THE WHITE STRIPES
Getting to know the most interesting band in music today.
By Jim Jarmusch. Photograph by Eric McNatt.
"It has been only four years since the White Stripes released their
self-titled debut album -- and just two since the release of their third
album, White Blood Cells, which catapulted them to MTV fame -- but already
the band has reached a status that can only be described as iconic.
Not that you could get its members -- guitarist-vocalist Jack White and
drummer Meg White -- to admit it. Unwitting players in the so-called rock
resurgence of 2001-2002, Jack and Meg were wary of the media attention
that suddenly swept their way. Somehow, despite exhaustive scrutiny (are
they brother and sister or former husband and wife?), they managed to
maintain a veil of mystery. Call it remarkable restraint or smart strategy,
their indifference to playing the marketing game has only intensified
the fast-growing legend of Detroit's White Stripes.
Their new album, Elephant (V2 Records), is a potent reminder of why the
band was embraced in the first place. Recorded on vintage equipment in
London's Toe Rag Studio, the album bristles with the thumping rock, plaintive
songwriting, and catchy hooks that we've come to expect -- plus a few
surprises (Meg's coolly detached vocals on "In the Cold, Cold Night"
and an amped-up rendition of Burt Bacharach's "I Just Don't Know
What to Do With Myself"). Here, Jack and Meg talk sandwiches, musical
inspiration, and the importance of creating your own little world, with
a friend and a fan, film-maker Jim Jarmusch.
Jim Jarmusch: Hey, Jack and Meg.
Meg White: Hi.
Jack White: Hey, Jimmy James. What's happening?
JJ: I'm in the editing room. How are you guys?
JW: Good. I'm watching Rosemary's Baby  -- for the third time in
JJ: Well, I'm going to start off by saying congratulations on a great
rock 'n' roll record. I love it so much.
MW: Oh, thank you.
JJ: And I love having it on vinyl -- I got the promotional copy.
JW: Yeah, we didn't want any journalists who didn't own a record player
writing about us.
JJ: That's what i suspected. [Jack and Meg laugh] OK, I want to ask
each of you: What is your favorite sandwich?
JW: I think mine has got to be a Reuben.
MW: The Cuban sandwich is my favorite.
JJ: Cuban and Reuben!
JW: Maybe we should change the name of the band to "Cuban and Reuben."
JJ: Wow, you guys are such carnivores. So, is it true that you're distantly
related to Bukka White? [Jack and Meg laugh] Or is it Vanna White?
JW: Betty White from The Golden Girls.
JJ: Whitestnake, Great White. [Meg laughs] James White & the Blacks.
Soft White Underbelly [Jack and Meg laugh] -- that was the original name
of Blue Oyster Cult. [pause] I'm sorry, I've lost track here. [pause]
Oh, well, that should be enough for the interview.
JW: OK, thanks! [all laugh]
JJ: I don't want to ask you questions like, "What does the title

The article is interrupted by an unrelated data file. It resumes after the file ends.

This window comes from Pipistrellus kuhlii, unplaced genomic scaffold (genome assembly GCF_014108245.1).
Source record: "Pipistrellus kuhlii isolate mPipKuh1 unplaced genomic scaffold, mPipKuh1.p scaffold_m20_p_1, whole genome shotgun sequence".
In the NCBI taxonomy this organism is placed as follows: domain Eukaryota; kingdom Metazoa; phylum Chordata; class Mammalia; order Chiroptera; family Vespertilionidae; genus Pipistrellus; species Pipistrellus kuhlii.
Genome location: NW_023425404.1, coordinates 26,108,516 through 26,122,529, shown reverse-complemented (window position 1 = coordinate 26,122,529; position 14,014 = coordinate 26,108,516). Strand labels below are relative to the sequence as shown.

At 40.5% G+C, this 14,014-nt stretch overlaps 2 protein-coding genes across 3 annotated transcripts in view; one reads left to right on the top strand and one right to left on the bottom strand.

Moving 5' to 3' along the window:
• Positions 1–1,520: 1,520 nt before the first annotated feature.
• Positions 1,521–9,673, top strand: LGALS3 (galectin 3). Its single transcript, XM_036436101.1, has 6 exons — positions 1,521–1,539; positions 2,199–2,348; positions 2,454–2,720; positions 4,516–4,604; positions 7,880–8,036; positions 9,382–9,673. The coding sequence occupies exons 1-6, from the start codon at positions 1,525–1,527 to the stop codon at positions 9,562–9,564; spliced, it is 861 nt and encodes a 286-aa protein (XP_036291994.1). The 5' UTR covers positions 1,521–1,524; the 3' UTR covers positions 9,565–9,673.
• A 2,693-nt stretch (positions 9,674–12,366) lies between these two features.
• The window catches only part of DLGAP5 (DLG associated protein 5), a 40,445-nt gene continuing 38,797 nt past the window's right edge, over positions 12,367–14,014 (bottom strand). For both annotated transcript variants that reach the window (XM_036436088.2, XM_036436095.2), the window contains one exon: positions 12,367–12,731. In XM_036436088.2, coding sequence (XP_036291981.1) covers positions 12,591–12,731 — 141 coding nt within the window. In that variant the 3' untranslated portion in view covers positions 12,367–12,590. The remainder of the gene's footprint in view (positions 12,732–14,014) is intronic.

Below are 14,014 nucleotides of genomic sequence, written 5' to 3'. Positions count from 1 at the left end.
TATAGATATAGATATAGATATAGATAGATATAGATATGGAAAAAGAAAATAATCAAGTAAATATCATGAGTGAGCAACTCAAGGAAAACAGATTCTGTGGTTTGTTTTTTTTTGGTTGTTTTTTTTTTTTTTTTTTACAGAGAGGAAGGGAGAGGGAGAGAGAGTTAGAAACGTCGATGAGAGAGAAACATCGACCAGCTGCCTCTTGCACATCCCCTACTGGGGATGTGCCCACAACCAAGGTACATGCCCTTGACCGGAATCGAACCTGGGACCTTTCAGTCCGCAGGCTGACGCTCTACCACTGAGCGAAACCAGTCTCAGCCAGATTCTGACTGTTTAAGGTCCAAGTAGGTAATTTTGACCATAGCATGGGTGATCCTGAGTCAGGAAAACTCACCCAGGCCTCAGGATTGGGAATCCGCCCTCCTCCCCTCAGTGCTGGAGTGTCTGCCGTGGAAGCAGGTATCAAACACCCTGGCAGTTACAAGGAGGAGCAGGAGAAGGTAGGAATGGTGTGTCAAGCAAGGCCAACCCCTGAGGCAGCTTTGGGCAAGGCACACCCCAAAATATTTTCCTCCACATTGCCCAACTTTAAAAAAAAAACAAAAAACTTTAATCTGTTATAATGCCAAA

Elephant mean?" But I just read that the oldest living elephant on
earth died last week, at the age of 86. And I have a friend who lives
in Africa, and she's been studying a group of elephants for 12 years.
I have a recording of the elephants from her that I'm going to send to
you guys, because it's really beautiful.
JW: Oh, excellent.
JJ: But Elephant has so many beautiful things, I don't even know where
to start. "Seven Nation Army" is really a great song. I was
trying to think of other angry songs, with people talking shit about other
people in them. "Dirt," by Iggy [Pop], is a little like that,
and "Walk On" -- I don't know if you ever heard it. That was
the same thing. But that's one way to interpret it, right? As a sort of
JW: -- Yeah. I've always tried to stay away from [writing songs about
anger] for the most part, but it came out a couple of times on this record.
I don't know why. "Seven Nation Army" is about this character
who is involved in the realm of gossip with his friends and family and
is so enraged by it that he wants to leave town.
JJ: Great lyrics, as usual. And "In the Cold, Cold Night"
is so beautiful, too.
MW: Oh, thanks.
JJ: I read somewhere that you described it as "Mazzy Star meets
Peggy Lee." [Jack and Meg laugh] When I heard it, though, I thought,
"Young Marble Giants meets Charlie Feathers." What's so amazing
to me about you guys and your music is all the different influences you
have -- such a wide range of things interest you. You go for what speaks
to you, and you incorporate it and make it your own. I mean, I could imagine
you doing weird versions of a gospel song just as much as the Popeye theme,
and it would still somehow be the White Stripes. [Jack and Meg laugh]
JW: I can't believe you said that. Yesterday, I was whistling the Popeye
song all day. [Jim and Meg laugh] But, yeah, I don't know if it's a side
joke of ours, or a side idea, but [we're interested in] what two people
JJ: Well, in all forms of expression, there are periods where things
have to get stripped down to what is essential. And it seems like you
have done that.
JW: What's always been a question for us is: If we're breaking things